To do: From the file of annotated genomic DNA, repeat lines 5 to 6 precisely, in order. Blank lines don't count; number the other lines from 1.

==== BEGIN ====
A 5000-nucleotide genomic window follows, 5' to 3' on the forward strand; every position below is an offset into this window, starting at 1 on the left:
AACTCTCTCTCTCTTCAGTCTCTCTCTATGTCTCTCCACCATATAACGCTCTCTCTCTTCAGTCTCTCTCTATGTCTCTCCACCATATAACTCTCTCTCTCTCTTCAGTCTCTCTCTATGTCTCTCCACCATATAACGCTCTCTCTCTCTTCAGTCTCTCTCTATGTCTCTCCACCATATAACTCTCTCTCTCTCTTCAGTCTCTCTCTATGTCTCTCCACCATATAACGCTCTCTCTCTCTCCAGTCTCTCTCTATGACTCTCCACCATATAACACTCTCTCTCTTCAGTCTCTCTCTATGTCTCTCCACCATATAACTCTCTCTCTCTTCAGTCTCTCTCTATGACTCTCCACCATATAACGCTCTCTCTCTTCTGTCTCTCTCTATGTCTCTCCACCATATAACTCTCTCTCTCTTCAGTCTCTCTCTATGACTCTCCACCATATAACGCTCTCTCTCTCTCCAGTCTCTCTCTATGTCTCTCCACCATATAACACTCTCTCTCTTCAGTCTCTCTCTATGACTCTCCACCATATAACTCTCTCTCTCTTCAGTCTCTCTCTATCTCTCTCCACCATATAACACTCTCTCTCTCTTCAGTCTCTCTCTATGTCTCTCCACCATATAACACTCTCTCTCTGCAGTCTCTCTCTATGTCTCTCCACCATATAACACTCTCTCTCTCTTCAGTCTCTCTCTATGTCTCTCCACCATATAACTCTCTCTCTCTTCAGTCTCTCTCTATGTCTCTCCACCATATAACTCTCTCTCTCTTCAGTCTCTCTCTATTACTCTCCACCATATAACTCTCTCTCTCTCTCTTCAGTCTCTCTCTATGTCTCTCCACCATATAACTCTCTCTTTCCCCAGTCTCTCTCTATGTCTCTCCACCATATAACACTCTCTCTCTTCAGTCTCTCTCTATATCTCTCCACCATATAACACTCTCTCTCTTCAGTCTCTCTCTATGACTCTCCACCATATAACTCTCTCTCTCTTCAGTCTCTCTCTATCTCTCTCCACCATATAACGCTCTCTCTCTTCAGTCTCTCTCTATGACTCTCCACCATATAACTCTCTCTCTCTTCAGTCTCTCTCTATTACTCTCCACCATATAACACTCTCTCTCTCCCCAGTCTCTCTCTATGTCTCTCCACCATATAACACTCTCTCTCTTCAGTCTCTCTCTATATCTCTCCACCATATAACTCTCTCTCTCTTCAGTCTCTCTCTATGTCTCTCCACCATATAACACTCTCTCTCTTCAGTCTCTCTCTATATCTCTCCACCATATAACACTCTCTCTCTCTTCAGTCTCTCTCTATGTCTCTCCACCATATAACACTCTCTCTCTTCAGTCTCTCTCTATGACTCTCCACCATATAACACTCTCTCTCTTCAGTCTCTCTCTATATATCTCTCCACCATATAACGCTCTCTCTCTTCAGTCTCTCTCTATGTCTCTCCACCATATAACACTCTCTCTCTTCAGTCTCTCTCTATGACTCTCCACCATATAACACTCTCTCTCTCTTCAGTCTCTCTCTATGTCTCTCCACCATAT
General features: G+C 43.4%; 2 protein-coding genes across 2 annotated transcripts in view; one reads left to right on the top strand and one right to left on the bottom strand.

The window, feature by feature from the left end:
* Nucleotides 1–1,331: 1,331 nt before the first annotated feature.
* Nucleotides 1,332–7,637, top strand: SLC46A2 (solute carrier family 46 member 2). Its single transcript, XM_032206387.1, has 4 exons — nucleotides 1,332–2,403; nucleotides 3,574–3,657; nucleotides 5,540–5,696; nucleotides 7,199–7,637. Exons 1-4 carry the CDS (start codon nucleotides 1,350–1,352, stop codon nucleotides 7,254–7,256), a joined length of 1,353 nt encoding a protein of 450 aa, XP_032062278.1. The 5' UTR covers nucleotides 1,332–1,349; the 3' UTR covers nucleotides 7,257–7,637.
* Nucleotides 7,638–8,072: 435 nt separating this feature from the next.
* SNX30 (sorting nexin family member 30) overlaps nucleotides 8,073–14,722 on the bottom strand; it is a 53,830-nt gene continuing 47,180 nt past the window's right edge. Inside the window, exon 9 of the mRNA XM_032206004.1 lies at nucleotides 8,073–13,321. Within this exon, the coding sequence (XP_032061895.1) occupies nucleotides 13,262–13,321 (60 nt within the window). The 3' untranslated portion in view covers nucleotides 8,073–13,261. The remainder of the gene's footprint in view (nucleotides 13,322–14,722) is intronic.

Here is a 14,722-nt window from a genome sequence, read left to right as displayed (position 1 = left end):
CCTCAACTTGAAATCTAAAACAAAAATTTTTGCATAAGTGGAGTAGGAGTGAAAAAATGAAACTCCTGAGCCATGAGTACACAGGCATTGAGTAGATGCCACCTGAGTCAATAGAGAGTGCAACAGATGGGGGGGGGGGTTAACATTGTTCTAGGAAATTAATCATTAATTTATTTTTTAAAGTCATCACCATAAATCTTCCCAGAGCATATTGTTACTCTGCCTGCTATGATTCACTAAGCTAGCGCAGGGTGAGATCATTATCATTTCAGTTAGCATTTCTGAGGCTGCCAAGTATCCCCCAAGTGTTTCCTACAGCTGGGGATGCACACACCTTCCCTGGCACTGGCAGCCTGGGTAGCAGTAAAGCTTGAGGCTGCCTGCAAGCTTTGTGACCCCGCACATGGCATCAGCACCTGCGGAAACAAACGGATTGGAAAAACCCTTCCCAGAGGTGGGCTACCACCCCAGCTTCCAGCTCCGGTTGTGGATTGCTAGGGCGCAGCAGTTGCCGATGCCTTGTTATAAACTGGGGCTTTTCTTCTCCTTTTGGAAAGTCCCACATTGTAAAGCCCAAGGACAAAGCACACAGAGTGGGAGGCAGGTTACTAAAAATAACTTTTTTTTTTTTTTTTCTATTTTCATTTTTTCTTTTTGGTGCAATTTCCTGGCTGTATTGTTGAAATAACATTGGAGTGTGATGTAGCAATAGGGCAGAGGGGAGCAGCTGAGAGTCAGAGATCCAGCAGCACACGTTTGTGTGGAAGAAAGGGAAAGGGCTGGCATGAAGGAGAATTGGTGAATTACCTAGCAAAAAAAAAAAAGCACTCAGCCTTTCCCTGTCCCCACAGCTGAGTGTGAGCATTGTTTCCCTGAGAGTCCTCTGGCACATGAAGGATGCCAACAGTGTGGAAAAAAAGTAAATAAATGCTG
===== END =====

* Nucleotides 1–1,331: 1,331 nt before the first annotated feature.
* Nucleotides 1,332–7,637, top strand: SLC46A2 (solute carrier family 46 member 2). Its single transcript, XM_032206387.1, has 4 exons — nucleotides 1,332–2,403; nucleotides 3,574–3,657; nucleotides 5,540–5,696; nucleotides 7,199–7,637. Exons 1-4 carry the CDS (start codon nucleotides 1,350–1,352, stop codon nucleotides 7,254–7,256), a joined length of 1,353 nt encoding a protein of 450 aa, XP_032062278.1. The 5' UTR covers nucleotides 1,332–1,349; the 3' UTR covers nucleotides 7,257–7,637.